The Cumbrian Circles

Cumbria (formerly the counties of Cumberland and Westmorland) is in the extreme northwest of England, roughly bounded on the east by the Pennine Mountains, and the dominant type of circle and henge found here is known as the Cumbrian style, after the ancient district name. Over 50 stone circles are known in the Cumbrian region, but nine extremely large ones are known from the Lake District, "a part of Cumbria where virtually no other Neolithic site exists." There are also two in the same style in Scotland and one in Ireland. Table 6.2, adapted from Burl (1988, pp. 188, 203-205) lists the sites. These may be the earliest megalithic monuments known from England (perhaps as early as 3400 b.c., Burl 1988, p. 184), and they seem to be associated with the manufacture and distribution of polished stone axes (Burl 1988, pp. 183-184); Cumbrian axe factories were apparently also flourishing by 3400 b.c. Burl (1988, pp. 183-186) suggests that one of the purposes of these great stone circles was as a meeting place where people could trade for axes, a sort of market on neutral ground to which outsiders were allowed access at specific times. This may have been particularly important because this seems to have been a time of deteriorating climate caused by volcanic eruptions (3250 b.c. ±80; tree ring date ~3190 b.c.: Burl 1993, p. 30). The association of axes with megalithic monuments is even more striking in Brittany, where axes seem to play a ritual role, and it is widespread in Europe. This accompanies the even more widespread idea that stone axes are thunderbolts. There is also an association (possibly resultant) of stone axes with gods of thunder and lightning. It does not seem implausible to suppose that this association may have been already present at this time, as Burl (1976, pp. 81-182) thought. The further alleged association of thunder-axes with the Sun seems forced and unlikely unless solar phe-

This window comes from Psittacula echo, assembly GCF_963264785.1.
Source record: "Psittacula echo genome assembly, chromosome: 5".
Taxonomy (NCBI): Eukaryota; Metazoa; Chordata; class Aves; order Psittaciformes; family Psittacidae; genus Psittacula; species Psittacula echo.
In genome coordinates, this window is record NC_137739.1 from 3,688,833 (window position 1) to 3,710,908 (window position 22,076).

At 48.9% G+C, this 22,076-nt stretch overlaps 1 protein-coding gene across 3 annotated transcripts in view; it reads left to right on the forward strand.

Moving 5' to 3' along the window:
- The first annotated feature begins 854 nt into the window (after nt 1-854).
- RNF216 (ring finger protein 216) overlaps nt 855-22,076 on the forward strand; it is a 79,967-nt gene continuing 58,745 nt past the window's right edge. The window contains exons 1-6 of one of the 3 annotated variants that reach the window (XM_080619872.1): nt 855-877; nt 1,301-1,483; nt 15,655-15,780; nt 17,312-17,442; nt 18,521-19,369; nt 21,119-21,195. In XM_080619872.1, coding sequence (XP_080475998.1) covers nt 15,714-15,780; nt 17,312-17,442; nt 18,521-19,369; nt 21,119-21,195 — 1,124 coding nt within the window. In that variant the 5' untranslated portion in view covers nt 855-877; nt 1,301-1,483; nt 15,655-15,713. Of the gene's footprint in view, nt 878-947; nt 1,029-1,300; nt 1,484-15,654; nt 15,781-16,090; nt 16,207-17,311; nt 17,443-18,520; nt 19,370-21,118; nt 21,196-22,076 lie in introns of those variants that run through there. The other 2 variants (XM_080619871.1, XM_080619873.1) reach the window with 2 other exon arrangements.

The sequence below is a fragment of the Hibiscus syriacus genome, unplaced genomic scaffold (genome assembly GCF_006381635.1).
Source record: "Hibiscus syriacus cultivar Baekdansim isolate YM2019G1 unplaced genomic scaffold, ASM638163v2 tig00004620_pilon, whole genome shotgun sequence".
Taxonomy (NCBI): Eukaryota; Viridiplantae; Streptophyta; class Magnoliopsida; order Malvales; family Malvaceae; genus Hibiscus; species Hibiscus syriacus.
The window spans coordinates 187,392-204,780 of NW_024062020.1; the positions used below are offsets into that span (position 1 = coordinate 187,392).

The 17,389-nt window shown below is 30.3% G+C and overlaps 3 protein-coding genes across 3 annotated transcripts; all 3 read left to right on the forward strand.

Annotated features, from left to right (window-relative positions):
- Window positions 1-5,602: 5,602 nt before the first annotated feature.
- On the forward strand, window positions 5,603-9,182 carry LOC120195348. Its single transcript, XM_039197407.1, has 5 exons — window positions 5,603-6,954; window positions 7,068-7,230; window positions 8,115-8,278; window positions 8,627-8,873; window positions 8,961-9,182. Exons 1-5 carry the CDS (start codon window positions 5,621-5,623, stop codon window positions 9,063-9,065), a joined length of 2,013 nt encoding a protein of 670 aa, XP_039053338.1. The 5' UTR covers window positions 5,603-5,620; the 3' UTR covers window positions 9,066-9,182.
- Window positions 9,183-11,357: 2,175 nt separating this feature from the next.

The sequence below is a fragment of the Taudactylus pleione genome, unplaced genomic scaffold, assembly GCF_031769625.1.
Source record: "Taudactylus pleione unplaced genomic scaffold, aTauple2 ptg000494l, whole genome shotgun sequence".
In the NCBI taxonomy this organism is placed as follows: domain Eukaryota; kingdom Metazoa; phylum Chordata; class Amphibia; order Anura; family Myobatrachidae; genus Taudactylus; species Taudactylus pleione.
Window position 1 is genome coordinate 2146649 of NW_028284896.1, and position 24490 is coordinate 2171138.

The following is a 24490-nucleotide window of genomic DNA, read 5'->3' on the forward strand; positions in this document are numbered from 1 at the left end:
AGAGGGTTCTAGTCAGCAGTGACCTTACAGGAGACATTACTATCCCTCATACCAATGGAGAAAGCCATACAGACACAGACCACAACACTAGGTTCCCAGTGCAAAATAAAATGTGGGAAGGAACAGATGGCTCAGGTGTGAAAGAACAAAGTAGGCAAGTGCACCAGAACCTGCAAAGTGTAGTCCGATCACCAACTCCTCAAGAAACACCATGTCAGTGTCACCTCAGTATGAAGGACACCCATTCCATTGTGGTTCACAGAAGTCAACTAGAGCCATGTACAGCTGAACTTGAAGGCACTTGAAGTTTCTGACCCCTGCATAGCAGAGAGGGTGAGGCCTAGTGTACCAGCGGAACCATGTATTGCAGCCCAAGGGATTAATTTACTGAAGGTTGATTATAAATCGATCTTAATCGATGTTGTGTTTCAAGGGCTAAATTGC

Table 6.2. Cumbrian circles."

Name or location Phaseb Source of dating information

Table 6.2. Cumbrian circles."

Name or location Phaseb Source of dating information

Castlerigg, Keswick

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